Yoga and Psychotherapy?

Maybe you’ve read before that the practice of mindfulness and body movement has a positive affect on our mental health, maybe you haven’t. Yoga is the practice of both, so it makes sense that it would be a helpful tool in conjunction with psychotherapy!

The practice of yoga and psychotherapy, while they have different origins, do indeed share some similar principles and can be complementary.
1. Mind-Body Connection

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Both yoga and psychotherapy acknowledge the connection between the mind and the body. Yoga often focuses on this through physical postures (asanas), breathwork (pranayama), and meditation, aiming to bring balance and harmony between the mind and body. Similarly, many forms of psychotherapy now incorporate a consideration of the body, such as somatic therapies, recognizing that mental health issues can manifest physically and vice versa.

2. Present-Moment Awareness

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Both yoga and psychotherapy value the importance of being present in the moment. Yoga cultivates this awareness through the mindful practice of postures and meditation. Psychotherapy, especially cognitive-behavioural therapy (CBT) and mindfulness-based cognitive therapy (MBCT), encourages clients to become more aware of their thoughts, feelings, and behaviours in the present moment, helping to break cycles of negative thinking or behaviour.

3. Self-Awareness and Self-Regulation

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Yoga promotes self-awareness, helping practitioners to tune into their bodies and minds, while psychotherapy encourages self-awareness through introspection and reflection on one’s thoughts, feelings, and behaviours. This awareness can lead to greater self-regulation – the ability to manage one’s emotional and physiological responses to stressors. In this way, both yoga and psychotherapy can provide tools for managing stress, anxiety, and other emotional challenges.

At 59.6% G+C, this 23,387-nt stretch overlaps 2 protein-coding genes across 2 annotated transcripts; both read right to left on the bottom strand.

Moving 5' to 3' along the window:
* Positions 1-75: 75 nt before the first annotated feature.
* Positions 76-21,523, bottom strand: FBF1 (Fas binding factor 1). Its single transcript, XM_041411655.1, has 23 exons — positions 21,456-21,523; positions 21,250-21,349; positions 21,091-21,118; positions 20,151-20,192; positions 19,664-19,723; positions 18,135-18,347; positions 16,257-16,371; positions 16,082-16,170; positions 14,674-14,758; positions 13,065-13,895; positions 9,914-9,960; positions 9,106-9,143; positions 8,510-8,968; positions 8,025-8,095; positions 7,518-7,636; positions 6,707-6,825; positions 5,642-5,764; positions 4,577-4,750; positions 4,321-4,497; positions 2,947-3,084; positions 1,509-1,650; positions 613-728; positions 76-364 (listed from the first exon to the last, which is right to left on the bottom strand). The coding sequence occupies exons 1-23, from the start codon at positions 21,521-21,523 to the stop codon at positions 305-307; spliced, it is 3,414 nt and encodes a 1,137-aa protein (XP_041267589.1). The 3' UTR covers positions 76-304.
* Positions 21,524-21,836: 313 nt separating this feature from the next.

4. Healing and Growth

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Both yoga and psychotherapy can be seen as paths to healing and personal growth. They both offer techniques to overcome personal challenges, whether these are physical, mental, or emotional. Yoga may use physical postures, breathwork, and meditation as tools for transformation, while psychotherapy often utilises talk therapy, behavioural interventions, and other therapeutic techniques to facilitate change.

5. Integration

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Finally, there’s a growing recognition of the potential for integrating yoga and psychotherapy. Yoga can serve as a complementary practice to psychotherapy, potentially enhancing the effectiveness of therapy by reducing stress, improving mood, and increasing mind-body awareness. Some psychotherapists even incorporate yoga techniques directly into their therapeutic practice.

While yoga and psychotherapy have different traditions and techniques, they share an underlying focus on the mind-body connection, present-moment awareness, self-awareness and self-regulation, and the goal of facilitating healing and personal growth. By integrating the two, individuals can potentially experience a more holistic approach to mental health and wellbeing. 

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Interested in learning more about how Yoga and Psychotherapy are related and trying it out for yourself? Send an email to hello@acceptanceclinic.ca to inquire about any upcoming yoga series with Sheena!